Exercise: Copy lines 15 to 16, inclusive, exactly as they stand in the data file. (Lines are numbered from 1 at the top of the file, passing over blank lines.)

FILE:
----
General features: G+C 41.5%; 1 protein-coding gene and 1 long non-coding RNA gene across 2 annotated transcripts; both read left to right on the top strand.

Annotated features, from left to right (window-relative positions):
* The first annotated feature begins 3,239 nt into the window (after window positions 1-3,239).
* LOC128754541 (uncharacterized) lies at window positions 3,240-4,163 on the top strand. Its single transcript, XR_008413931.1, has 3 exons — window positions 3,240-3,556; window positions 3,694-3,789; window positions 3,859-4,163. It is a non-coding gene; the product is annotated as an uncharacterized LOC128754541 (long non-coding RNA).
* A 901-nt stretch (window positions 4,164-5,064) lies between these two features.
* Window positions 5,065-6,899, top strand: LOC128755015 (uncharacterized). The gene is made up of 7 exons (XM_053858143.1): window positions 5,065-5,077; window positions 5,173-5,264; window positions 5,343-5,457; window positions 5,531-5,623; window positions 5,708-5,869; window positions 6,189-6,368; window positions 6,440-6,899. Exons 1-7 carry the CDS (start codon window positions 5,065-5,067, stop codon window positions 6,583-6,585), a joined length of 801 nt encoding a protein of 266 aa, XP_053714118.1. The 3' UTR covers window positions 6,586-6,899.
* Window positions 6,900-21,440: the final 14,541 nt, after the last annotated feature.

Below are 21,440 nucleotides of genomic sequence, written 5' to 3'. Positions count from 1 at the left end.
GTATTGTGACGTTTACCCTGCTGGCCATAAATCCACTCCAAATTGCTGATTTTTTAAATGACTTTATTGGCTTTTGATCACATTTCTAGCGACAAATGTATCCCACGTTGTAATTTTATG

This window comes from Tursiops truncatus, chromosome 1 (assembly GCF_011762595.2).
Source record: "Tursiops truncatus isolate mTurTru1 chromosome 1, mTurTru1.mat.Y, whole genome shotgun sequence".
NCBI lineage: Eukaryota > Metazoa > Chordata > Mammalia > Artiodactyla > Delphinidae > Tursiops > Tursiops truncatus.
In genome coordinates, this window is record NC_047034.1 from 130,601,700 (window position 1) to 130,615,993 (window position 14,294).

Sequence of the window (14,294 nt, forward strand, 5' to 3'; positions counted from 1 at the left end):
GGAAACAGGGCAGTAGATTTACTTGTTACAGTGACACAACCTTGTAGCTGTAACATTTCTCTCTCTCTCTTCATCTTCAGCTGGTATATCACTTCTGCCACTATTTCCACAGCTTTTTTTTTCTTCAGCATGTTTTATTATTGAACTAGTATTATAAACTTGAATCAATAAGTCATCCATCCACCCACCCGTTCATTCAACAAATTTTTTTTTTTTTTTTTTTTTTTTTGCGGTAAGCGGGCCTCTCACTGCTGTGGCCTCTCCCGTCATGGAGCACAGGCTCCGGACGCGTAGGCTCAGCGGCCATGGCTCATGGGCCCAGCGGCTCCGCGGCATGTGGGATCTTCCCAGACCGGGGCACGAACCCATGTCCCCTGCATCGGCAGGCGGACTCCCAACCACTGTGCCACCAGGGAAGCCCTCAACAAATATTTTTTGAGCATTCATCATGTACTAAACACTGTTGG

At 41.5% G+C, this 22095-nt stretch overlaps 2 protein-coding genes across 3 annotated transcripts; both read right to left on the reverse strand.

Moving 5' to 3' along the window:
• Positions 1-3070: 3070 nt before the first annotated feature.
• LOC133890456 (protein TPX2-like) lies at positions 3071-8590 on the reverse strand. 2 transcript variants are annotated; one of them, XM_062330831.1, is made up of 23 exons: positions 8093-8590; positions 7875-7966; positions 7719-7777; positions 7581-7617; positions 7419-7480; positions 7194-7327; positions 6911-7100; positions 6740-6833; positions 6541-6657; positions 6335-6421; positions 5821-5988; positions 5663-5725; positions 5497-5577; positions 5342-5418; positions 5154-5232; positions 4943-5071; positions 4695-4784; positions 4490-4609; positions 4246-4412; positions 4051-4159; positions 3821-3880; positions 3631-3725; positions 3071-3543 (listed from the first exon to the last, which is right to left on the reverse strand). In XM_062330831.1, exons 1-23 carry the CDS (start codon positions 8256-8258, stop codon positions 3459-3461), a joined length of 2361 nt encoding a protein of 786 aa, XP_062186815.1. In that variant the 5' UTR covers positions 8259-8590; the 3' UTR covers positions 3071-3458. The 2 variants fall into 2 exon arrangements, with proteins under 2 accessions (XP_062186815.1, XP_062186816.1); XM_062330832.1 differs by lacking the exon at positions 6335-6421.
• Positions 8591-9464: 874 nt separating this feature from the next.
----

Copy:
GGAAACAGGGCAGTAGATTTACTTGTTACAGTGACACAACCTTGTAGCTGTAACATTTCTCTCTCTCTCTTCATCTTCAGCTGGTATATCACTTCTGCCACTATTTCCACAGCTTTTTTTTTCTTCAGCATGTTTTATTATTGAACTAGTATTATAAACTTGAATCAATAAGTCATCCATCCACCCACCCGTTCATTCAACAAATTTTTTTTTTTTTTTTTTTTTTTTTGCGGTAAGCGGGCCTCTCACTGCTGTGGCCTCTCCCGTCATGGAGCACAGGCTCCGGACGCGTAGGCTCAGCGGCCATGGCTCATGGGCCCAGCGGCTCCGCGGCATGTGGGATCTTCCCAGACCGGGGCACGAACCCATGTCCCCTGCATCGGCAGGCGGACTCCCAACCACTGTGCCACCAGGGAAGCCCTCAACAAATATTTTTTGAGCATTCATCATGTACTAAACACTGTTGG

At 41.5% G+C, this 22095-nt stretch overlaps 2 protein-coding genes across 3 annotated transcripts; both read right to left on the reverse strand.